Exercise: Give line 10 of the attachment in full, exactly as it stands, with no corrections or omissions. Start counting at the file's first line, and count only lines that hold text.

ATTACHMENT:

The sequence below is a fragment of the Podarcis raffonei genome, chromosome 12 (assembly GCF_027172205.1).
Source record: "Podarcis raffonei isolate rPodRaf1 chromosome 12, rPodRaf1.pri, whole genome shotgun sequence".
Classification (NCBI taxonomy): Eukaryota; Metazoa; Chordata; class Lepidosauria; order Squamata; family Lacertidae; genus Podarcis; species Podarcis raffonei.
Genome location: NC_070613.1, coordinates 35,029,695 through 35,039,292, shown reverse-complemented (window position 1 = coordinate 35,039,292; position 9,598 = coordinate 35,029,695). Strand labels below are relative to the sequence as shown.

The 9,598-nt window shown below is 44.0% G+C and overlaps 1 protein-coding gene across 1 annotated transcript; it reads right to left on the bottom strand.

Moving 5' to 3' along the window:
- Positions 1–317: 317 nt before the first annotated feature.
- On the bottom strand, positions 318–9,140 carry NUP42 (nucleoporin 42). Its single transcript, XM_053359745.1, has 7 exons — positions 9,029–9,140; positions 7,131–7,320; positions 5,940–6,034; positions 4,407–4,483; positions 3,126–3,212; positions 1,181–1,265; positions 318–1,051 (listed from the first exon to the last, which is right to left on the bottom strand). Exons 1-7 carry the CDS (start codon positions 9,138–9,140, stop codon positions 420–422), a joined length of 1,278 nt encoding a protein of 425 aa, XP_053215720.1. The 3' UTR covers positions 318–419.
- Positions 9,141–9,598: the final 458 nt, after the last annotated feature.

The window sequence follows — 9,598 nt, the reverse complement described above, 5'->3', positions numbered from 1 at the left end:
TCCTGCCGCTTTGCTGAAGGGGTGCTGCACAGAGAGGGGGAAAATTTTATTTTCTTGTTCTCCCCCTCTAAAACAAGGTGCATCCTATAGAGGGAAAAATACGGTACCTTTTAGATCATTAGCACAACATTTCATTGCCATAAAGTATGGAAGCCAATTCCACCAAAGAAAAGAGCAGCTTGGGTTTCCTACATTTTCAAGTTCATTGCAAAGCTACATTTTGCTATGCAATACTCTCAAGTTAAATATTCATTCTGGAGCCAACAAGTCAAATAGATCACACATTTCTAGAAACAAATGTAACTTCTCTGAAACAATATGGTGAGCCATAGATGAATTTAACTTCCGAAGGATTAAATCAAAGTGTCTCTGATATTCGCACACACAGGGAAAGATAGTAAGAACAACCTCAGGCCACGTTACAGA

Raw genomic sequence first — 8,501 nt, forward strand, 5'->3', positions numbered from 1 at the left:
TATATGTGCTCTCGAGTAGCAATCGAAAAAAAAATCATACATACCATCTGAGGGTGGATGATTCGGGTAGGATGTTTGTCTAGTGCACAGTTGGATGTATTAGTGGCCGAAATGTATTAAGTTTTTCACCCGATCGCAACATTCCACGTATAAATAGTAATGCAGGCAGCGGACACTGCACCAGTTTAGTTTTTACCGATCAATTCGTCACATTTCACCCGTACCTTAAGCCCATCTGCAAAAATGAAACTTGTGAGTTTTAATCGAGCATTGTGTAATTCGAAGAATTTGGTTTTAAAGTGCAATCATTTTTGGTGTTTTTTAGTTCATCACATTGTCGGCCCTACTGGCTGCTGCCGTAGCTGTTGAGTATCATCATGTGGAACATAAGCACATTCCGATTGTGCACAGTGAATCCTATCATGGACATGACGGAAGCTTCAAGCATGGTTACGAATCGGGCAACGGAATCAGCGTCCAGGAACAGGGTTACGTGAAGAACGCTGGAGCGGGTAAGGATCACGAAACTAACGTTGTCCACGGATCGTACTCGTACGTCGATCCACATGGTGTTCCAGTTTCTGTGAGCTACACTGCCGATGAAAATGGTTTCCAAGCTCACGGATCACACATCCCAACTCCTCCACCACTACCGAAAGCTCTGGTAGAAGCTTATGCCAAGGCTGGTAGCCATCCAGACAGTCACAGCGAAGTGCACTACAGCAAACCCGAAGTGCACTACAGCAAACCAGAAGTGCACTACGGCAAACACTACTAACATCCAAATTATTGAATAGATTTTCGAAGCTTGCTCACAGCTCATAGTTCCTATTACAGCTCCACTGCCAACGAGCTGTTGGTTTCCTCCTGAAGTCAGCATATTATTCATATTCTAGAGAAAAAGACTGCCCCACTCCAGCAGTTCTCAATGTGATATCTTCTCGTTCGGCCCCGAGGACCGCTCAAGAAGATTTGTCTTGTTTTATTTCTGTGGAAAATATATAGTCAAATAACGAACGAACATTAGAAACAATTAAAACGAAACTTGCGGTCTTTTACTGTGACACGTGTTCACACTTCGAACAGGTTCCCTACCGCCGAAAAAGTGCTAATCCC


The window sequence follows — 9,598 nt, the reverse complement described above, 5'->3', positions numbered from 1 at the left end: